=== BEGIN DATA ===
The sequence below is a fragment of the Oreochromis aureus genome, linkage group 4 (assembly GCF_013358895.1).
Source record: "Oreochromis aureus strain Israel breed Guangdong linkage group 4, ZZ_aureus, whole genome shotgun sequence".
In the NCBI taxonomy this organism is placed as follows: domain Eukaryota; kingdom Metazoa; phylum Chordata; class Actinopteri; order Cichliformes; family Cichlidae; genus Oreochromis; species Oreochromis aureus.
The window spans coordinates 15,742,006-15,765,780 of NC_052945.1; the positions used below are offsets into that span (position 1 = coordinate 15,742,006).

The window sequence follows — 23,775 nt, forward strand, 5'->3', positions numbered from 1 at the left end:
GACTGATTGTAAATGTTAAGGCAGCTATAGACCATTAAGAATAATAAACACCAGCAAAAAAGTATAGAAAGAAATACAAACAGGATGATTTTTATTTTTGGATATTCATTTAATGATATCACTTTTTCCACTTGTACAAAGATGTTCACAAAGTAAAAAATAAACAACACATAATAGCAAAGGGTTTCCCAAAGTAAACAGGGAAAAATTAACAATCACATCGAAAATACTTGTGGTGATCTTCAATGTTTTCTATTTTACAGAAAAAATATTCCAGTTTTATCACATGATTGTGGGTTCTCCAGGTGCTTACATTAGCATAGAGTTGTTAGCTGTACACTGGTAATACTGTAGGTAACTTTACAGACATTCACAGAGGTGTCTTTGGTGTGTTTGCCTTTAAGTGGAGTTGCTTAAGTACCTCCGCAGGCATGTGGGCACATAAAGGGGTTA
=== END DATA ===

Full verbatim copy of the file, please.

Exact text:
The sequence below is a fragment of the Oreochromis aureus genome, linkage group 4 (assembly GCF_013358895.1).
Source record: "Oreochromis aureus strain Israel breed Guangdong linkage group 4, ZZ_aureus, whole genome shotgun sequence".
In the NCBI taxonomy this organism is placed as follows: domain Eukaryota; kingdom Metazoa; phylum Chordata; class Actinopteri; order Cichliformes; family Cichlidae; genus Oreochromis; species Oreochromis aureus.
The window spans coordinates 15,742,006-15,765,780 of NC_052945.1; the positions used below are offsets into that span (position 1 = coordinate 15,742,006).

The window sequence follows — 23,775 nt, forward strand, 5'->3', positions numbered from 1 at the left end:
GACTGATTGTAAATGTTAAGGCAGCTATAGACCATTAAGAATAATAAACACCAGCAAAAAAGTATAGAAAGAAATACAAACAGGATGATTTTTATTTTTGGATATTCATTTAATGATATCACTTTTTCCACTTGTACAAAGATGTTCACAAAGTAAAAAATAAACAACACATAATAGCAAAGGGTTTCCCAAAGTAAACAGGGAAAAATTAACAATCACATCGAAAATACTTGTGGTGATCTTCAATGTTTTCTATTTTACAGAAAAAATATTCCAGTTTTATCACATGATTGTGGGTTCTCCAGGTGCTTACATTAGCATAGAGTTGTTAGCTGTACACTGGTAATACTGTAGGTAACTTTACAGACATTCACAGAGGTGTCTTTGGTGTGTTTGCCTTTAAGTGGAGTTGCTTAAGTACCTCCGCAGGCATGTGGGCACATAAAGGGGTTA